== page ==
St Andrews Botanic Garden is leading the Green Corridors project to restore habitats and manage invasive species along two habitat corridors in St Andrews. In partnership with Fife Council, University of St Andrews and Buglife, we are monitoring the spread of species such as Japanese Knotweed, Himalayan Balsam and Giant Hogweed all the way from Craigtoun Park, along the Kinness Burn, through the Botanic Gardens and many public spaces like Cockshaugh Park and the University’s North Haugh campus.
The project is funded by Scottish Natural Heritage and will see the planting of hundreds of trees around St Andrews in 2020 and 2021 and the publication of a pioneering, landscape-scale Biosecurity Management Plan for the town. You can read an article on the project in Fife Today here.
A closer look at the wildlife using the habitat corridors
To help us bring , we have installed a camera in one of the nest boxes at the botanic garden. You can watch a live stream from inside the box here. Let us know if you see any birds using the box.
Our wildlife corridors support a range of mammals too. The botanic garden is a great place to spot red squirrels and we’ve also seen roe deer and foxes over the last year.
Our Young Rewilders group set up a trail camera in November to see what animals might be passing through the garden. Play the video to see who came to investigate the camera.
Could you plant a tree?
In the first phase of the Green Corridors project, we delivered packets of seeds to about 500 houses in and around St Andrews. The seeds are all from species native to Scotland and in the second phase, we are looking for 30-50 households in and around the corridor sites who could plant a tree sapling in their gardens. The young trees are all native to Scotland and will over time will grow to provide home, food and shelter to other species, from lichens and mosses to invertebrates, birds and mammals. The species available are pedunculate oak (Quercus robur), downy birch (Betula pubescens), rowan (Sorbus aucuparia), wild service tree (Sorbus torminalis) and bird cherry (Prunus padus).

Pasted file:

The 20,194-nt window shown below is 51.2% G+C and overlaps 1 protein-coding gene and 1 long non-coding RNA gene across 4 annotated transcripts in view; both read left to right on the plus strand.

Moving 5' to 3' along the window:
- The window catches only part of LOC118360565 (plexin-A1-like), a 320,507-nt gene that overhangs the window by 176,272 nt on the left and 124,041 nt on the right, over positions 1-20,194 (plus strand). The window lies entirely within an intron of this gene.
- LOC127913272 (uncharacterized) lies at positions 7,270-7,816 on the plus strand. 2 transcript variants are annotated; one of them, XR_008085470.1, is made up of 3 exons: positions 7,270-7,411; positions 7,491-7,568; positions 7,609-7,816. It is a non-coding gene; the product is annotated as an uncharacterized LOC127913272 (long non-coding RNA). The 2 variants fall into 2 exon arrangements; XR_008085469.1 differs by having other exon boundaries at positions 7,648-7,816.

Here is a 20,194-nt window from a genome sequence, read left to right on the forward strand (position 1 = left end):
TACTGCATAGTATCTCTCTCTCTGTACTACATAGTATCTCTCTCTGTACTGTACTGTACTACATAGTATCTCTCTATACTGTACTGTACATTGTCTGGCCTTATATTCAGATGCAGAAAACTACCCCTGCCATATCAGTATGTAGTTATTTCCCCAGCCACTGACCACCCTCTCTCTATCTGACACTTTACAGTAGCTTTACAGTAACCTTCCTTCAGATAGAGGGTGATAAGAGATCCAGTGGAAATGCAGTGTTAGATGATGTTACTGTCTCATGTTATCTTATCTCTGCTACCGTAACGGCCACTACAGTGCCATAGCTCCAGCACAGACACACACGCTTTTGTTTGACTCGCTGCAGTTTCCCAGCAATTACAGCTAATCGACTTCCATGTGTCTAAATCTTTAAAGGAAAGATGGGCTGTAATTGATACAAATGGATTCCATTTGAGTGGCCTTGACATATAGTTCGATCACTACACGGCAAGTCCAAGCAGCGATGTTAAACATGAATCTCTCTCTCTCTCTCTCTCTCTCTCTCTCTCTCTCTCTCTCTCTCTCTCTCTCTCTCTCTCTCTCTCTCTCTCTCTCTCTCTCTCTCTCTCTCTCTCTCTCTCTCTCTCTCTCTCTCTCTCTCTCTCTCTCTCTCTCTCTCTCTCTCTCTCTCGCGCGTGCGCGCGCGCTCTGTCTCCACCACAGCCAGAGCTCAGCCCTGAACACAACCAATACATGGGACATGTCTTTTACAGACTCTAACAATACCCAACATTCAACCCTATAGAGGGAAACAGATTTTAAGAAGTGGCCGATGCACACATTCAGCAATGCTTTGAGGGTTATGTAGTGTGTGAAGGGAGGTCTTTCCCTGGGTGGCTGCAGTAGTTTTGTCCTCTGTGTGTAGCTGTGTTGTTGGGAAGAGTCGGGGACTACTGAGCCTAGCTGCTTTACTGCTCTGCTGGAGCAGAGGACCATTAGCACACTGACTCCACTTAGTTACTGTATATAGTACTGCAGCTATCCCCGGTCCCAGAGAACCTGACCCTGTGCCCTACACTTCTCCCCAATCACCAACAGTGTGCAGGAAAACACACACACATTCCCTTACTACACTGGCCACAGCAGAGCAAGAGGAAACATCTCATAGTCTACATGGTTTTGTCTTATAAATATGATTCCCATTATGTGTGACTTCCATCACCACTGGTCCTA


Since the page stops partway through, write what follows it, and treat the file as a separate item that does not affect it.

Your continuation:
If you could find space for a tree in your garden, send an email to email@example.com and we’ll send you a tree (or some trees if you’re really keen).
The Green Corridors project will send ecologists and volunteers out into the Kinness Burn and North Haugh corridors to identify and remove invasive species growing along the corridors. You can volunteer to help with these tasks – keep an eye on our volunteers page – but you can play just as important a role by looking out for invasive species in your own garden or in other parts of St Andrews.
We will concentrate on three species: giant hogweed, Japanese knotweed and Himalayan balsam. All three are attractive plants with fascinating adaptations that help them to compete successfully in their natural ranges. Growing outside these ranges they can crowd out local flora and disrupt ecological relationships that have evolved over thousands of years without them. These plants grow at several locations in St Andrews, including along the Kinness and Swilken burns. The burns and their ‘green corridors’ provide much needed cover for wildlife moving around St Andrews. Because these invasive species grow and spread so well at riverbank locations, they can quickly take over these sensitive sites.
You can help by learning to recognising these species in your own garden and around town so that we can remove the plants and stop them spreading back into sensitive habitat corridors.
Let us know if you have seen these plants! Email us at firstname.lastname@example.org
Himalayan balsam (Impatiens glandulifera)
A fast-growing annual native to the western Himalayas, this plant that can quickly outcompete local flora in the riverside habitats it prefers. In the absence of its natural enemies, Himalayan balsam competes very successfully for light and space and for the attention of pollinators. It grows in large patches that die back after the growing season and can leave exposed soil that is then vulnerable to bank erosion
Download the identification sheet (pdf) showing how to recognise Himalayan Balsam at all times of the year.
Giant hogweed (Heracleum mantegazzianum)
Another annual plant, this time native to the Caucasus mountains in Russia and Georgia, giant hogweed looks like our native hogweed in early stages of growth but is unmistakably enormous when fully grown. Like Himalayan balsam, it can outcompete local flora and contribute to erosion along water courses.
Giant hogweed sap contains chemicals called furanocoumarins that cause skin to blister painfully in sunlight. Read more about this formidable defence mechanism here. Never touch or try to remove giant hogweed without seeking professional advice.
Japanese knotweed (Fallopia japonica)
Japanese knotweed is not an annual species and doesn’t even produce seeds when growing in the UK, instead spreading via underground rhizomes. The dense bamboo-like growth quickly shades other plants and the rhizomes allow the plant to relocate resources quickly and to grow through hard surfaces like pavements and masonry.